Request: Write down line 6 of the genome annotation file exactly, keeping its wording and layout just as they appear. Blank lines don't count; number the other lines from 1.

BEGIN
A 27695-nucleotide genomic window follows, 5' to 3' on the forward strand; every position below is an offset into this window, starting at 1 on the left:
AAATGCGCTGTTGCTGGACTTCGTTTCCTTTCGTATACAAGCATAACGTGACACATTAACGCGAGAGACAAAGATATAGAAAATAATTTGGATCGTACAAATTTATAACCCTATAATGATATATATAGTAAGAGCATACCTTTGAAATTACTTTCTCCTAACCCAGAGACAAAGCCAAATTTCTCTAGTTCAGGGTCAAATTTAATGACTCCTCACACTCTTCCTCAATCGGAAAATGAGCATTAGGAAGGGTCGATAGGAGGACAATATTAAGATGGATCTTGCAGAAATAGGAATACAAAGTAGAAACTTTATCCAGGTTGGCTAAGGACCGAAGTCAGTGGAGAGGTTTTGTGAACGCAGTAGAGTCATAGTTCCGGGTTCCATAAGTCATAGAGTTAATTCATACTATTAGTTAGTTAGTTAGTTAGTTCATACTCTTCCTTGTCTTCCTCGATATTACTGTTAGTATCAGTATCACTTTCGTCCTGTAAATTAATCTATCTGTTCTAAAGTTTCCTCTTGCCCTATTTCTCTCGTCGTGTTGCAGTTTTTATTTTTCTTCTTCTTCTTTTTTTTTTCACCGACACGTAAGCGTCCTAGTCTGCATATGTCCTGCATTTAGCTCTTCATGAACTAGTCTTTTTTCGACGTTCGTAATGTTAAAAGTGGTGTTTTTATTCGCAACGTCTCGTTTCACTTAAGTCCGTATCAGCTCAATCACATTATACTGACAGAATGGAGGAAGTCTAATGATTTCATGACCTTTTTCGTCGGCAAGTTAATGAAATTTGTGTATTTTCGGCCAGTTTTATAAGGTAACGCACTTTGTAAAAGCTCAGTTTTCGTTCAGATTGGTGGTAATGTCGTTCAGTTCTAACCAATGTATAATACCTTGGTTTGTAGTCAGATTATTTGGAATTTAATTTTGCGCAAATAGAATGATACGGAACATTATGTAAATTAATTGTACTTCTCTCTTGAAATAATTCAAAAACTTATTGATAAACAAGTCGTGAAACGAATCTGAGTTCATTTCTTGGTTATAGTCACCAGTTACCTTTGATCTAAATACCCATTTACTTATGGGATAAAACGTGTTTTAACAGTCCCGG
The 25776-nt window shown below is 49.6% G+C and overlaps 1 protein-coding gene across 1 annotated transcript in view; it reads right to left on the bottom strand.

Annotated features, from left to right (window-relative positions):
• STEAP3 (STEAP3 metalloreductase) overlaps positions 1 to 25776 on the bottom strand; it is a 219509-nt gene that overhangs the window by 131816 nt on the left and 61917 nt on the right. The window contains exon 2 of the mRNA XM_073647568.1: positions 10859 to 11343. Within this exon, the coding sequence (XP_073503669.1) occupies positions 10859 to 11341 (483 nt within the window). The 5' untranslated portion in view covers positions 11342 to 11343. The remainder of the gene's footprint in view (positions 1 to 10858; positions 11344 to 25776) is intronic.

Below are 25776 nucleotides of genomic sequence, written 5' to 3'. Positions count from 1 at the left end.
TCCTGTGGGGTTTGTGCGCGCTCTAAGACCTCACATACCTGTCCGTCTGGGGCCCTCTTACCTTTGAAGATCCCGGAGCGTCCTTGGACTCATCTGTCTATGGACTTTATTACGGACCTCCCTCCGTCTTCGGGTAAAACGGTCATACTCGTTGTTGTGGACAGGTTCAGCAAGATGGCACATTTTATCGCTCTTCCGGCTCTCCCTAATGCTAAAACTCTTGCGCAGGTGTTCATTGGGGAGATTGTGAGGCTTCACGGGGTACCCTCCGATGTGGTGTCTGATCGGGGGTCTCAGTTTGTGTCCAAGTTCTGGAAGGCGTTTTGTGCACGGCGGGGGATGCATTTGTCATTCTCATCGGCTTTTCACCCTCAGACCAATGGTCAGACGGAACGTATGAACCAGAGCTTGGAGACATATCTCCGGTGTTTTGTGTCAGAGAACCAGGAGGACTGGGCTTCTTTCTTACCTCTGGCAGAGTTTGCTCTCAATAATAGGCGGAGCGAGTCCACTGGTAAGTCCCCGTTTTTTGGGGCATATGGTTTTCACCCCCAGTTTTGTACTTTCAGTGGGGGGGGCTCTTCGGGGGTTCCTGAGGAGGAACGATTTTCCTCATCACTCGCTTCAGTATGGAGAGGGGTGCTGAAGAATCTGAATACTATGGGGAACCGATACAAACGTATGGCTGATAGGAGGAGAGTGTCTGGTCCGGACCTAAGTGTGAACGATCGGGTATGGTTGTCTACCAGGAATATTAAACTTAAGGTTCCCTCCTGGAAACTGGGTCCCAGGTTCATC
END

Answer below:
Below are 25776 nucleotides of genomic sequence, written 5' to 3'. Positions count from 1 at the left end.